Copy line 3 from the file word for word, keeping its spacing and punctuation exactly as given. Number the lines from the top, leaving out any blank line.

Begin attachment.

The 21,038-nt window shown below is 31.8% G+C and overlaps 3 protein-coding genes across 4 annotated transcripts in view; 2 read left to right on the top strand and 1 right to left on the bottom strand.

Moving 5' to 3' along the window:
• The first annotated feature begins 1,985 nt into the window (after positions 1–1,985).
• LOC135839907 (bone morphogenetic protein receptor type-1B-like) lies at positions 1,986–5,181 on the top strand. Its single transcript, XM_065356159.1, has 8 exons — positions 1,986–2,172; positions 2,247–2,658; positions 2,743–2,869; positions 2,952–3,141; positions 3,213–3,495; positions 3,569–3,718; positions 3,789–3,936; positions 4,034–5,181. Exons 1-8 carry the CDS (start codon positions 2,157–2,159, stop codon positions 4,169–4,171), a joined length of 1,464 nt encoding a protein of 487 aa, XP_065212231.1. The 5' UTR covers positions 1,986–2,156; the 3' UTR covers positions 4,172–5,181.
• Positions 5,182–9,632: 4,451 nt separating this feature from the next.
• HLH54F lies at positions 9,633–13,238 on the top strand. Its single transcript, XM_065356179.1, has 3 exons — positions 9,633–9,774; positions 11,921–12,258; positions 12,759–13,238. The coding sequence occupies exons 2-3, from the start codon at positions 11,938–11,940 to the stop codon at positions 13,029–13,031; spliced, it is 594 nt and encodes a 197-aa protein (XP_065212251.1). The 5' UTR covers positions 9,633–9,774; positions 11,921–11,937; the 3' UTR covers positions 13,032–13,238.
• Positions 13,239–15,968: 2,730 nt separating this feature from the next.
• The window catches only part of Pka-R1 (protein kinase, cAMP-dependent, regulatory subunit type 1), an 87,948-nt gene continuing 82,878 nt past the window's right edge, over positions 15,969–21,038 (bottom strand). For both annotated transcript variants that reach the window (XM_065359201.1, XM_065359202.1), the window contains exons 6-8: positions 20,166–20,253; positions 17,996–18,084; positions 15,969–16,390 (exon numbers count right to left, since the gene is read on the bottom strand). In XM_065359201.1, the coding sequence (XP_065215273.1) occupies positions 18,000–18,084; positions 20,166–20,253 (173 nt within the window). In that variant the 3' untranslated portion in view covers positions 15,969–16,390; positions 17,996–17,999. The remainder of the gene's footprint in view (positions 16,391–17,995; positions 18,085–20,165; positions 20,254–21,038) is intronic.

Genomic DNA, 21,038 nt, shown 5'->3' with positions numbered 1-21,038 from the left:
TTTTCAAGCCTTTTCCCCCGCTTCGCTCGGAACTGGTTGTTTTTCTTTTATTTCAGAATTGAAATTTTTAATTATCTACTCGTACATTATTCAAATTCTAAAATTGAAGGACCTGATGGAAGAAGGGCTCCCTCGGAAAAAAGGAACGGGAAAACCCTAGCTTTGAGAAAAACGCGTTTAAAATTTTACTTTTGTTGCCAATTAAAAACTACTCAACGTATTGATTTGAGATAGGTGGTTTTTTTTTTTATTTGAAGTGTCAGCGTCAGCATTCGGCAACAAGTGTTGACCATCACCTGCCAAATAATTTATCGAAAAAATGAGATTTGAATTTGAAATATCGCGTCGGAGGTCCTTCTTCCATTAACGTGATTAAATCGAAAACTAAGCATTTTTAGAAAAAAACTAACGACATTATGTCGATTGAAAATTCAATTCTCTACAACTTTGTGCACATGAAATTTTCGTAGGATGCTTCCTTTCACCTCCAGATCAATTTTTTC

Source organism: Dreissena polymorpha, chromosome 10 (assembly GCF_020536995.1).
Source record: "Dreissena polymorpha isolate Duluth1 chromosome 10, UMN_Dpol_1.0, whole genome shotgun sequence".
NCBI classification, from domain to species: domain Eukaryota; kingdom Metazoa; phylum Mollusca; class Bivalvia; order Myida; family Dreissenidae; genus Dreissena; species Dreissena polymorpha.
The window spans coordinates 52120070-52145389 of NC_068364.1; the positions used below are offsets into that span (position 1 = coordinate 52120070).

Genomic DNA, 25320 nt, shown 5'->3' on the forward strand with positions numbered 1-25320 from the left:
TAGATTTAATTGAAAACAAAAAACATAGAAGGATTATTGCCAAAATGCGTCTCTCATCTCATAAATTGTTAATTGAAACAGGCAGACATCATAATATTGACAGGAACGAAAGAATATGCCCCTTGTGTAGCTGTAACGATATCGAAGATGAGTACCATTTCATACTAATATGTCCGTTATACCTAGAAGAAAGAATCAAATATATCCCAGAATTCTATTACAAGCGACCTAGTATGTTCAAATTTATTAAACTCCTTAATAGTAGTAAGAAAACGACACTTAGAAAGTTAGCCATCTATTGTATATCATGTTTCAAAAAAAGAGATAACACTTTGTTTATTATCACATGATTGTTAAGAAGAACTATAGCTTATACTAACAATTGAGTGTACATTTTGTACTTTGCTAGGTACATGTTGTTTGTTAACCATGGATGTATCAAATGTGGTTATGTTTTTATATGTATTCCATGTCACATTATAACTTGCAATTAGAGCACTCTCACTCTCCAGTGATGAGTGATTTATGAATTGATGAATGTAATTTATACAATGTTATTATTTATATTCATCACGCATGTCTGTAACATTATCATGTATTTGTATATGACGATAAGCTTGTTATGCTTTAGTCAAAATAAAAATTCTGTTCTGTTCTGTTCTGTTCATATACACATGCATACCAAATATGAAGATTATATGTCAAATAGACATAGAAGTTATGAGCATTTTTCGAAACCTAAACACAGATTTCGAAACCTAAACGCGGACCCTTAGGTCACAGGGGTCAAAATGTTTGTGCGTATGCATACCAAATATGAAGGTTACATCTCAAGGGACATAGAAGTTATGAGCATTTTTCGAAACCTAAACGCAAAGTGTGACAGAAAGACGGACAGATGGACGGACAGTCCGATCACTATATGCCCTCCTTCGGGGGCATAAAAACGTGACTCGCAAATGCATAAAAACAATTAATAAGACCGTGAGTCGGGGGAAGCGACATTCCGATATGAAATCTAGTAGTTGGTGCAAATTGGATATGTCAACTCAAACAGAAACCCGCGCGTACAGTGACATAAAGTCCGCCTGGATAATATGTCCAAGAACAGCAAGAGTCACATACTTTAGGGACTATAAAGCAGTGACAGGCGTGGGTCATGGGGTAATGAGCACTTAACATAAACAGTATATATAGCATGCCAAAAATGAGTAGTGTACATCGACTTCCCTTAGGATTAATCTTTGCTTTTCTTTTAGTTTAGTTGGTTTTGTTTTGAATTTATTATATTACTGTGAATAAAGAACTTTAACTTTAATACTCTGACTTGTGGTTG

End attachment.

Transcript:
• The first annotated feature begins 1,985 nt into the window (after positions 1–1,985).